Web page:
In 1617, Vincent de Paul established the Confraternities of Charity in Chatillon. This was the first organisation he founded to care for poor and sick people. It is the oldest voluntary lay association of women and is dedicated to supporting vulnerable people both materially and spiritually.
Vincent was totally convinced of the need for the organisation and together with Louise de Marillac, with whom he worked closely, he paid particular attention to detail. As well as careful planning in caring for sick people in poverty, both Vincent and Louise were very attentive to the spiritual needs of the members of the Association.
Today AIC is a 150,000 strong body of women volunteering to combat poverty in 53 countries across five continents, and their mission is to represent the compassion of Jesus to people in need. Founded in Ireland in 1843, they were first known as Ladies of Charity.
After Vatican II, the Ladies of Charity went through a time of renewal. In 1971, at an Extraordinary Assembly, they decided on central government, adopted the name Association International de la Charité (AIC), and established their headquarters in Belgium. The Association has consultative status at the UN, UNESCO, ECOSOC, and the EU, thus enabling AIC to advocate on behalf of people living in poverty.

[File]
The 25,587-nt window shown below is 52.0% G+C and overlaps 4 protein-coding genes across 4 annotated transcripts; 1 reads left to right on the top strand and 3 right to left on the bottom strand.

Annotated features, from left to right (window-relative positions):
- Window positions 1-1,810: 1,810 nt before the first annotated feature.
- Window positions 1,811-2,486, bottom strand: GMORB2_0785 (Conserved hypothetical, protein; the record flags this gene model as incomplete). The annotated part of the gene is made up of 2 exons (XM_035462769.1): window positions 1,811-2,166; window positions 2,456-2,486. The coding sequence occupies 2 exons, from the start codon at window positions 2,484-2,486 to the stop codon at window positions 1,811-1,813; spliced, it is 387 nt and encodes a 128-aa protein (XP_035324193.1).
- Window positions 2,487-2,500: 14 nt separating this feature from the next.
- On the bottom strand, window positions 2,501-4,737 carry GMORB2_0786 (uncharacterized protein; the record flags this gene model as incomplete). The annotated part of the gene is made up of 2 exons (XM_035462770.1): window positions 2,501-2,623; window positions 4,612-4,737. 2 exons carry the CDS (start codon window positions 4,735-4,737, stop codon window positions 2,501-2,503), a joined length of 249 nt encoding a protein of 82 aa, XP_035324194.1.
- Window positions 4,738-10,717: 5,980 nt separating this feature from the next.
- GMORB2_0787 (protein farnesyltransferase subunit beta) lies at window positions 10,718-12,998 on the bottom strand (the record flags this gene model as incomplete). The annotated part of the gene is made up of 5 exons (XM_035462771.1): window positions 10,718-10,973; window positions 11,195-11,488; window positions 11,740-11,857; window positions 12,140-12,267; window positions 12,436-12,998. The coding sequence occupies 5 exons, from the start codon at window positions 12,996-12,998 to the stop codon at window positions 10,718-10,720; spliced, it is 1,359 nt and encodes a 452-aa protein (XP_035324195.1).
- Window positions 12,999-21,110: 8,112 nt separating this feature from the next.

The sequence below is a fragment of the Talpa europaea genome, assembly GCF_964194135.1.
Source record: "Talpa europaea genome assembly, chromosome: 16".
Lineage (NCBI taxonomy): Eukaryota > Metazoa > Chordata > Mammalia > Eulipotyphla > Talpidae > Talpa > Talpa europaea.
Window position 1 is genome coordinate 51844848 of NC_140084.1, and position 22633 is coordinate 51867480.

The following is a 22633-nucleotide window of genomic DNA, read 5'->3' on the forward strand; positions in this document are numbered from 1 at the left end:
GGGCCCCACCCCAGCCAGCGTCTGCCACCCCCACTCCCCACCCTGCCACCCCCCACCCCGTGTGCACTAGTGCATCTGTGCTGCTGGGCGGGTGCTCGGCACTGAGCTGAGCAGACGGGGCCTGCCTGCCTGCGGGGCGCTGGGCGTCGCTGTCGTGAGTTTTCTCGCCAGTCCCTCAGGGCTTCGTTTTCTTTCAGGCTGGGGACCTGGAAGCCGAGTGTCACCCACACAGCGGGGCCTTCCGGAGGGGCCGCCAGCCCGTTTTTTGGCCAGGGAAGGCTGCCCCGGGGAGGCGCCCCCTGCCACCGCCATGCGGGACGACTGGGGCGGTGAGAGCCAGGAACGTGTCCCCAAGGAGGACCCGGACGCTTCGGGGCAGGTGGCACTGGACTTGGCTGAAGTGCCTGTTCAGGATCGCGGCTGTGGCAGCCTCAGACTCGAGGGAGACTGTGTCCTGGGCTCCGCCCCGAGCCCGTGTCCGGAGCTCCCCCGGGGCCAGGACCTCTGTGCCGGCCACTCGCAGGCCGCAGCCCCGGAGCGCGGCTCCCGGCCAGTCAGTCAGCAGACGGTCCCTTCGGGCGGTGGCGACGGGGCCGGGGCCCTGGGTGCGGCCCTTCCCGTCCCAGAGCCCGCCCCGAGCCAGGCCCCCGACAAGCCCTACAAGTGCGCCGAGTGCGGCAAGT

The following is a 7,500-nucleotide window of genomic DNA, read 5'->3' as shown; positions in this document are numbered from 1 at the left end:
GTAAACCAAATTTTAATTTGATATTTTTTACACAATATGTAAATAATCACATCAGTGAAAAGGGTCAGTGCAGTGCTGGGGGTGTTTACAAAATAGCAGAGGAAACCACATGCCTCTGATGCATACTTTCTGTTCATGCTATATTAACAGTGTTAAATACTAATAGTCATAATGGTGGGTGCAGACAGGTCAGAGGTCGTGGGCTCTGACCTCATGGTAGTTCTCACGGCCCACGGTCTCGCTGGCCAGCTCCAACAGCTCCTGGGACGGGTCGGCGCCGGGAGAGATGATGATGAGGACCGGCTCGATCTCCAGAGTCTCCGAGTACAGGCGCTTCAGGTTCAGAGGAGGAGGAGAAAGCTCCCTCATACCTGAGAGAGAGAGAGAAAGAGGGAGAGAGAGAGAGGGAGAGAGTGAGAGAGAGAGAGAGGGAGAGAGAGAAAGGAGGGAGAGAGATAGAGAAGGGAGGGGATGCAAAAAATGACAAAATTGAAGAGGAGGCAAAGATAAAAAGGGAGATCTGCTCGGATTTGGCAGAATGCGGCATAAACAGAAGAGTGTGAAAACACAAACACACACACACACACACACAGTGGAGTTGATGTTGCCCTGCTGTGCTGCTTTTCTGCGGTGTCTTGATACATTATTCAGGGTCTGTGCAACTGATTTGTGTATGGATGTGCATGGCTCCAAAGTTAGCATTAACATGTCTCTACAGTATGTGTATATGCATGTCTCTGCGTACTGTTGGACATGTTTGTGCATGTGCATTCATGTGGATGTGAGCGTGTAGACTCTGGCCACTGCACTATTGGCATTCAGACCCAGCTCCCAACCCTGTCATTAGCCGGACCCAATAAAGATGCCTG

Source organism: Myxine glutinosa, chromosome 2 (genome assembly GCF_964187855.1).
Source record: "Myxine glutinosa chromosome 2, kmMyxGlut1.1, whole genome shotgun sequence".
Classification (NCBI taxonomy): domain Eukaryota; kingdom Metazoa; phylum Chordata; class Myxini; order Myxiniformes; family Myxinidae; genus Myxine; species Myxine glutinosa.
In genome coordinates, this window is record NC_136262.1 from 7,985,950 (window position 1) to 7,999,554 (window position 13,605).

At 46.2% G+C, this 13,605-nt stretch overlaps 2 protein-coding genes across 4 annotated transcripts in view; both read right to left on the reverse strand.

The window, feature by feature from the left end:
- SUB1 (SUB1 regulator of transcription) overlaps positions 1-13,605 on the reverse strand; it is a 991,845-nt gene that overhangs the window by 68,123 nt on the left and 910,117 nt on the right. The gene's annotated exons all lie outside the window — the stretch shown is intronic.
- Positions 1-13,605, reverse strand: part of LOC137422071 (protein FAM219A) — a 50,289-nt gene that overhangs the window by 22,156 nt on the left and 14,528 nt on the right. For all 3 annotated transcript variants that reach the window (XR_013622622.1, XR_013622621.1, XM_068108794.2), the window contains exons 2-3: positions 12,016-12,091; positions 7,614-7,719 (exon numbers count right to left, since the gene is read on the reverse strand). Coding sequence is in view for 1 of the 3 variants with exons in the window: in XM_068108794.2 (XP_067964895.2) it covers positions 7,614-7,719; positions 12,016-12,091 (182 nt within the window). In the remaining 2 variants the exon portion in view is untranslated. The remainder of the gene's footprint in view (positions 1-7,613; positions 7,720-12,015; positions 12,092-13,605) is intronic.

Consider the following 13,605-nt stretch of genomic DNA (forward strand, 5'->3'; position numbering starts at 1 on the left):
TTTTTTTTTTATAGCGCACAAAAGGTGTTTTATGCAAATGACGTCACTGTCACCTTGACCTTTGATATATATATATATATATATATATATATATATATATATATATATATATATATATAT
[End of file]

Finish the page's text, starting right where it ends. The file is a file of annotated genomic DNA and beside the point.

AIC members hold regular meetings, which provide opportunities for sharing Gospel and Vincentian values, developing friendships, discerning needs among the people they serve, and deciding on action.
Today there are three branches in Dublin, Ireland – one in Phibsborough, the other one in Ballyfermot, and one in Belfast. Our hope is that new groups of women will come together throughout the country to further the works of AIC in Ireland.
Why not join AIC today? Together we can make significant changes to build a better world.
For further details contact:
Anne Mc Cormack, President [086 195 0462]
Maureen Boylan, Secretary [firstname.lastname@example.org]